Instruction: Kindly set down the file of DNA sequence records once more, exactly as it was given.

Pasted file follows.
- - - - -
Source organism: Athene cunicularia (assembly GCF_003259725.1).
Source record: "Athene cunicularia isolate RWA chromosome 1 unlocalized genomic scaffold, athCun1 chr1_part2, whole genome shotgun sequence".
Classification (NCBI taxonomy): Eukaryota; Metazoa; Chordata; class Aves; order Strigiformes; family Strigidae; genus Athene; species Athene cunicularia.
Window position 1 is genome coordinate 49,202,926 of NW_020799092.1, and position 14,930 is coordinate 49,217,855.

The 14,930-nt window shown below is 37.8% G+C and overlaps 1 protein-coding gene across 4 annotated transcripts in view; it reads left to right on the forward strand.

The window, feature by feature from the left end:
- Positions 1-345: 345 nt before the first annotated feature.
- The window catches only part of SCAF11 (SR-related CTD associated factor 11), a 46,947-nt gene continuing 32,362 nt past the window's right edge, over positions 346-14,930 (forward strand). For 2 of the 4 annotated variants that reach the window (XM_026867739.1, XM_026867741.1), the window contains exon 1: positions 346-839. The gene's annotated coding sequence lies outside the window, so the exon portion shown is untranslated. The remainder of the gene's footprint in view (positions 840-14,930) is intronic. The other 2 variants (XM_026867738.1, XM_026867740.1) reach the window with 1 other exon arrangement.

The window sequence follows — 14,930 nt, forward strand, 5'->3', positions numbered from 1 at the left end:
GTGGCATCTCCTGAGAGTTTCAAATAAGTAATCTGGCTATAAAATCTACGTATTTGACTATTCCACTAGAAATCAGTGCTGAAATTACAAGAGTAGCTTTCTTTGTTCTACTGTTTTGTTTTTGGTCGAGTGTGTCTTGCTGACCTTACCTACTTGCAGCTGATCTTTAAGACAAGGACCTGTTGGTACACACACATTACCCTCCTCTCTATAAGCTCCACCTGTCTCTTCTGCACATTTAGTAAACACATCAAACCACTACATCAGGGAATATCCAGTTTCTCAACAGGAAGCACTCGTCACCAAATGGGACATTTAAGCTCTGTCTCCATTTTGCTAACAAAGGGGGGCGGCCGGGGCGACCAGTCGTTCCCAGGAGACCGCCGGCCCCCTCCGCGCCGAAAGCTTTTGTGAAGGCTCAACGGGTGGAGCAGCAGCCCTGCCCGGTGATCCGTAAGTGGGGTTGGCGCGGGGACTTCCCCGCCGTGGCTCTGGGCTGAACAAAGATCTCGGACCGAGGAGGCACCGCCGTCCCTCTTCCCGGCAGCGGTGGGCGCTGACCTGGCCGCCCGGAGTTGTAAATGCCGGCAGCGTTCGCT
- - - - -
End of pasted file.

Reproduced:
Source organism: Athene cunicularia (assembly GCF_003259725.1).
Source record: "Athene cunicularia isolate RWA chromosome 1 unlocalized genomic scaffold, athCun1 chr1_part2, whole genome shotgun sequence".
Classification (NCBI taxonomy): Eukaryota; Metazoa; Chordata; class Aves; order Strigiformes; family Strigidae; genus Athene; species Athene cunicularia.
Window position 1 is genome coordinate 49,202,926 of NW_020799092.1, and position 14,930 is coordinate 49,217,855.

The 14,930-nt window shown below is 37.8% G+C and overlaps 1 protein-coding gene across 4 annotated transcripts in view; it reads left to right on the forward strand.

The window, feature by feature from the left end:
- Positions 1-345: 345 nt before the first annotated feature.
- The window catches only part of SCAF11 (SR-related CTD associated factor 11), a 46,947-nt gene continuing 32,362 nt past the window's right edge, over positions 346-14,930 (forward strand). For 2 of the 4 annotated variants that reach the window (XM_026867739.1, XM_026867741.1), the window contains exon 1: positions 346-839. The gene's annotated coding sequence lies outside the window, so the exon portion shown is untranslated. The remainder of the gene's footprint in view (positions 840-14,930) is intronic. The other 2 variants (XM_026867738.1, XM_026867740.1) reach the window with 1 other exon arrangement.

The window sequence follows — 14,930 nt, forward strand, 5'->3', positions numbered from 1 at the left end:
GTGGCATCTCCTGAGAGTTTCAAATAAGTAATCTGGCTATAAAATCTACGTATTTGACTATTCCACTAGAAATCAGTGCTGAAATTACAAGAGTAGCTTTCTTTGTTCTACTGTTTTGTTTTTGGTCGAGTGTGTCTTGCTGACCTTACCTACTTGCAGCTGATCTTTAAGACAAGGACCTGTTGGTACACACACATTACCCTCCTCTCTATAAGCTCCACCTGTCTCTTCTGCACATTTAGTAAACACATCAAACCACTACATCAGGGAATATCCAGTTTCTCAACAGGAAGCACTCGTCACCAAATGGGACATTTAAGCTCTGTCTCCATTTTGCTAACAAAGGGGGGCGGCCGGGGCGACCAGTCGTTCCCAGGAGACCGCCGGCCCCCTCCGCGCCGAAAGCTTTTGTGAAGGCTCAACGGGTGGAGCAGCAGCCCTGCCCGGTGATCCGTAAGTGGGGTTGGCGCGGGGACTTCCCCGCCGTGGCTCTGGGCTGAACAAAGATCTCGGACCGAGGAGGCACCGCCGTCCCTCTTCCCGGCAGCGGTGGGCGCTGACCTGGCCGCCCGGAGTTGTAAATGCCGGCAGCGTTCGCT